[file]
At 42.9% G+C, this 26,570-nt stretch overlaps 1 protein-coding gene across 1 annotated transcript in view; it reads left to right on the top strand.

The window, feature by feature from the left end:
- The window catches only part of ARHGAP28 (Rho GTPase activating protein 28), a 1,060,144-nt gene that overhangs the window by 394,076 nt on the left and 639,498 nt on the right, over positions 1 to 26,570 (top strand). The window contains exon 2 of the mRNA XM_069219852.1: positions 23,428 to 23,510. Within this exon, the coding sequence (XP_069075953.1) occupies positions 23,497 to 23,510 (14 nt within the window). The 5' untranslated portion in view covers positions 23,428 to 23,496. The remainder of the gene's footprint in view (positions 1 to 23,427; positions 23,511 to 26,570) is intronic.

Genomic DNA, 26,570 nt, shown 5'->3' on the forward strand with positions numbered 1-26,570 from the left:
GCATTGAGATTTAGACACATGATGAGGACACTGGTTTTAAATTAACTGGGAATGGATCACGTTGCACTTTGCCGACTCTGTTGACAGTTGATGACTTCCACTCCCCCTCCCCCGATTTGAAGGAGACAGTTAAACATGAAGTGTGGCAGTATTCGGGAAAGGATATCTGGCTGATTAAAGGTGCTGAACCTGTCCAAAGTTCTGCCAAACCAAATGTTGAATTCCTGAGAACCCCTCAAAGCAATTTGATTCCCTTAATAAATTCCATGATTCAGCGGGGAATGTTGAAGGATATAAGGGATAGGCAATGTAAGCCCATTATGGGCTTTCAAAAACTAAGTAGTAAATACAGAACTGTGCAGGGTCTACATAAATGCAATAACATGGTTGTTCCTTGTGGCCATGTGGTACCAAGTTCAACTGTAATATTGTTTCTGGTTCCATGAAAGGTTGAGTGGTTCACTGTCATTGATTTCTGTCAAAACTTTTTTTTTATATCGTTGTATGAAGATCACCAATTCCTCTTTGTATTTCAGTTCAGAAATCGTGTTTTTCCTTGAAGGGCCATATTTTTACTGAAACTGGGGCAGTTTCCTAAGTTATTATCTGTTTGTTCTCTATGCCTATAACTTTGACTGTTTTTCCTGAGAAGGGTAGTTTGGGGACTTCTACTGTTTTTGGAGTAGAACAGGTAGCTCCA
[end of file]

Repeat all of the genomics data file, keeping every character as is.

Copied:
At 42.9% G+C, this 26,570-nt stretch overlaps 1 protein-coding gene across 1 annotated transcript in view; it reads left to right on the top strand.

The window, feature by feature from the left end:
- The window catches only part of ARHGAP28 (Rho GTPase activating protein 28), a 1,060,144-nt gene that overhangs the window by 394,076 nt on the left and 639,498 nt on the right, over positions 1 to 26,570 (top strand). The window contains exon 2 of the mRNA XM_069219852.1: positions 23,428 to 23,510. Within this exon, the coding sequence (XP_069075953.1) occupies positions 23,497 to 23,510 (14 nt within the window). The 5' untranslated portion in view covers positions 23,428 to 23,496. The remainder of the gene's footprint in view (positions 1 to 23,427; positions 23,511 to 26,570) is intronic.

Genomic DNA, 26,570 nt, shown 5'->3' on the forward strand with positions numbered 1-26,570 from the left:
GCATTGAGATTTAGACACATGATGAGGACACTGGTTTTAAATTAACTGGGAATGGATCACGTTGCACTTTGCCGACTCTGTTGACAGTTGATGACTTCCACTCCCCCTCCCCCGATTTGAAGGAGACAGTTAAACATGAAGTGTGGCAGTATTCGGGAAAGGATATCTGGCTGATTAAAGGTGCTGAACCTGTCCAAAGTTCTGCCAAACCAAATGTTGAATTCCTGAGAACCCCTCAAAGCAATTTGATTCCCTTAATAAATTCCATGATTCAGCGGGGAATGTTGAAGGATATAAGGGATAGGCAATGTAAGCCCATTATGGGCTTTCAAAAACTAAGTAGTAAATACAGAACTGTGCAGGGTCTACATAAATGCAATAACATGGTTGTTCCTTGTGGCCATGTGGTACCAAGTTCAACTGTAATATTGTTTCTGGTTCCATGAAAGGTTGAGTGGTTCACTGTCATTGATTTCTGTCAAAACTTTTTTTTTATATCGTTGTATGAAGATCACCAATTCCTCTTTGTATTTCAGTTCAGAAATCGTGTTTTTCCTTGAAGGGCCATATTTTTACTGAAACTGGGGCAGTTTCCTAAGTTATTATCTGTTTGTTCTCTATGCCTATAACTTTGACTGTTTTTCCTGAGAAGGGTAGTTTGGGGACTTCTACTGTTTTTGGAGTAGAACAGGTAGCTCCA